If you are one of the many student borrowers in Orange County who is drowning in student loan debt you may see some relief soon. While it was very difficult to discharge student loans through bankruptcy in the past, some positive developments have opened some doors.
First, lawmakers are moving to reverse the laws which make it difficult, if not impossible, to discharge student debt. While getting a bill signed into a law is never a certainty, student loan debt is swiftly becoming a bipartisan issue and the climate seems good for bringing debt relief. Several of the 2020 presidential candidates are weighing in with all sorts of proposals.
The IRS has even ruled employers may deposit a student loan repayment match into an employee’s 401K, which means borrowers won’t have to choose between paying their loans and saving for retirement.
The new report not only has recommendations for lawmakers (which also urges them to make it possible to discharge student loans through bankruptcy), but recommendations for judges as well.
See also: 4 Bankruptcy Laws Every Client Should Know.
Since 1985 there has been a single, limited path to discharging student loans. Borrowers could prove they faced “undue hardship” if they were forced to repay. And the definition of “undue hardship” was somewhat draconian. You had to prove, basically, that you couldn’t subsist, couldn’t meet even your most basic needs, if you had to pay the loans…and that this condition was likely to persist for the rest of your life.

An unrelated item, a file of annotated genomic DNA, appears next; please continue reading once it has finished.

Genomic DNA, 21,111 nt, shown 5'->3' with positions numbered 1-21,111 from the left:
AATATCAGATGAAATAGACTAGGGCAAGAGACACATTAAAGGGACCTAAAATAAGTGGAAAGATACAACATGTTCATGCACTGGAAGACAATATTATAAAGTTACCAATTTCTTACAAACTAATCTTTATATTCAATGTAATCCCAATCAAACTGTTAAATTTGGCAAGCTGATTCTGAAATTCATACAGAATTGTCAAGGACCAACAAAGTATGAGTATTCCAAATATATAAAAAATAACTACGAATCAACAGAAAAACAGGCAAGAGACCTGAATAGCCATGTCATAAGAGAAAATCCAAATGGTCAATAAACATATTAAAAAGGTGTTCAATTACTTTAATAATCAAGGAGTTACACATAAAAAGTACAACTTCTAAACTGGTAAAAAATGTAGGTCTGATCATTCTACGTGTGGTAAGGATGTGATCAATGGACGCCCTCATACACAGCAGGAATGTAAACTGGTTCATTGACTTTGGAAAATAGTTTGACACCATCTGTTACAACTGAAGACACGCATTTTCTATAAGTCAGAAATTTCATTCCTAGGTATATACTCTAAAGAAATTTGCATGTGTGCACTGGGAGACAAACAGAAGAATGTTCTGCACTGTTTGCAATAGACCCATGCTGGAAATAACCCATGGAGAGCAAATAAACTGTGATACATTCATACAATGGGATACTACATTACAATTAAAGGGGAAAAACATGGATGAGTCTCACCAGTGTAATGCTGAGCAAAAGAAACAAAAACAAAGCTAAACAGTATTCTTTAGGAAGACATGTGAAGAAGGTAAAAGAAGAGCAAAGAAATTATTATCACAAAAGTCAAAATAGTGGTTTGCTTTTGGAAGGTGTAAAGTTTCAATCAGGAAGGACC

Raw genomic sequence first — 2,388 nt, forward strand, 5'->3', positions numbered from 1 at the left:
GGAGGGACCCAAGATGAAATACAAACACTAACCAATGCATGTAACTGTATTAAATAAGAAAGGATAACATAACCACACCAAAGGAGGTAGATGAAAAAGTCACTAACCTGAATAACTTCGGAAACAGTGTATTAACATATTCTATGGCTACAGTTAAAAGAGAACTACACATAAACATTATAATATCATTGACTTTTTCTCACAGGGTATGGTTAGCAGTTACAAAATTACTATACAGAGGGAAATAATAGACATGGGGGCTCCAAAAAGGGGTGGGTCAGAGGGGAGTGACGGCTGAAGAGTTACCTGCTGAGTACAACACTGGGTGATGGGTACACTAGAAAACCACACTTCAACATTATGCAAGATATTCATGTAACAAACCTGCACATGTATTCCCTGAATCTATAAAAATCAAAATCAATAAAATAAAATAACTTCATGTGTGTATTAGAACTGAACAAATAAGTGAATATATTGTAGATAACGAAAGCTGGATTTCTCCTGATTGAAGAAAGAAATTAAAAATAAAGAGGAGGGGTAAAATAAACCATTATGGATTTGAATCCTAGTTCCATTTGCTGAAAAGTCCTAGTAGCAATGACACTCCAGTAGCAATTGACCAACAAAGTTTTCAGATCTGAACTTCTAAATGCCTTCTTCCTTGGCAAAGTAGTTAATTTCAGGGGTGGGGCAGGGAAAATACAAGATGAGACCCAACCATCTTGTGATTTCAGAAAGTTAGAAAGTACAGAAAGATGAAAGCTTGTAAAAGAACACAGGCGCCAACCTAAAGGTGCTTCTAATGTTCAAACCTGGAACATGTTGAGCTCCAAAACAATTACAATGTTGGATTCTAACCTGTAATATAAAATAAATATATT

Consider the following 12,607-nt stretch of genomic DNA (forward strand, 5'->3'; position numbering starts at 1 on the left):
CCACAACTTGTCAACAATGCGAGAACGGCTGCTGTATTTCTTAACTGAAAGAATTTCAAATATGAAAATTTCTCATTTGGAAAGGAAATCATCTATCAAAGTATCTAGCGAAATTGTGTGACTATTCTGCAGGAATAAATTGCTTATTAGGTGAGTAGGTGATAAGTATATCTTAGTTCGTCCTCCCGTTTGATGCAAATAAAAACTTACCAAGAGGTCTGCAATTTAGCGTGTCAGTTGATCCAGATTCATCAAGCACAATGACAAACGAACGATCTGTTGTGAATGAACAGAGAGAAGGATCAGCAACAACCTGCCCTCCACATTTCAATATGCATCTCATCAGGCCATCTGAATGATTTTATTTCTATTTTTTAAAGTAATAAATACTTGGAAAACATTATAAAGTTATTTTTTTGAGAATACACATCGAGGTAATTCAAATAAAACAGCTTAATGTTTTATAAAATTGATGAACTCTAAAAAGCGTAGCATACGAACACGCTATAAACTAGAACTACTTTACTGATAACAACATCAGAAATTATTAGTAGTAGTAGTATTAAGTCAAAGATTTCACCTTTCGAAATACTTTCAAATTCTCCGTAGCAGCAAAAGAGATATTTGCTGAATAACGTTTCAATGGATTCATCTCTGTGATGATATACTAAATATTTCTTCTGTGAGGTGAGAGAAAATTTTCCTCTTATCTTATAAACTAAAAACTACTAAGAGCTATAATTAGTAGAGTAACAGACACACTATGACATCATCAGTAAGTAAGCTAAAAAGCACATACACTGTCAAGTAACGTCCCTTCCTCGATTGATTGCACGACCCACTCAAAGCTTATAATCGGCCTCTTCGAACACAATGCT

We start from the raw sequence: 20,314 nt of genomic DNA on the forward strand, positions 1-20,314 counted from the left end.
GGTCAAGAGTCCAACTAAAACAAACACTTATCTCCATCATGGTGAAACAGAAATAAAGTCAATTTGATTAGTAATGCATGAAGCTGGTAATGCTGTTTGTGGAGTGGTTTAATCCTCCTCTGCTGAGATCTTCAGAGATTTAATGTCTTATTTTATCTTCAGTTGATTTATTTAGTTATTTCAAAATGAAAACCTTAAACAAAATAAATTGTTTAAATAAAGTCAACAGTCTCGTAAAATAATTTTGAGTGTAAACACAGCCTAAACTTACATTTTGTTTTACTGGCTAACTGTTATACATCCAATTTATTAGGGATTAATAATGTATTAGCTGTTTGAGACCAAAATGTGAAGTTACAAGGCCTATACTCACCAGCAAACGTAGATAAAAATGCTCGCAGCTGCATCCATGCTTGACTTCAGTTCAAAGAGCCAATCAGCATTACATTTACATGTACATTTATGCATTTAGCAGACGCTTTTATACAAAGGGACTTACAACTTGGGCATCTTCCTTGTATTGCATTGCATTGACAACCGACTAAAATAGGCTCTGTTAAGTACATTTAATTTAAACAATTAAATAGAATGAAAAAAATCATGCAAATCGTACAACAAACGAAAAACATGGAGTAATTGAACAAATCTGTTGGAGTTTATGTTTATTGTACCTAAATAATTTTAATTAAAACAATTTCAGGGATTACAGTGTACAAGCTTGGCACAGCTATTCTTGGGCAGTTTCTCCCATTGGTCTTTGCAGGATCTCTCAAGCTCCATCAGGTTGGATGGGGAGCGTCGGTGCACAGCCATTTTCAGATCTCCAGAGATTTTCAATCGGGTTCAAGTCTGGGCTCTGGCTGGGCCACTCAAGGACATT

The new recommendations suggest a new standard: the borrower is likely to be pushed into poverty by paying the loans over the term of the loan (typically 10 years). This is a much gentler standard, and one that’s easier to meet.
Whether or not a student loan is discharged is at the discretion of the US Bankruptcy judge in charge of any given case. In the past, even judges who have been sympathetic to student borrowers have often felt as though they didn’t have the weight of legal opinion and precedent behind them. Feeling bound by the laws, they have stuck to the strict interpretation.
The ABI report could give many of these judges the backing they need to bring far more student loans under the umbrella of bankruptcy protection.
Would your situation qualify for help under the new rules? You won’t know until you take advantage of one of our consultations. Bring your financial information and find out whether you might be able to get out from under the thumb of your student loans…before the law changes.
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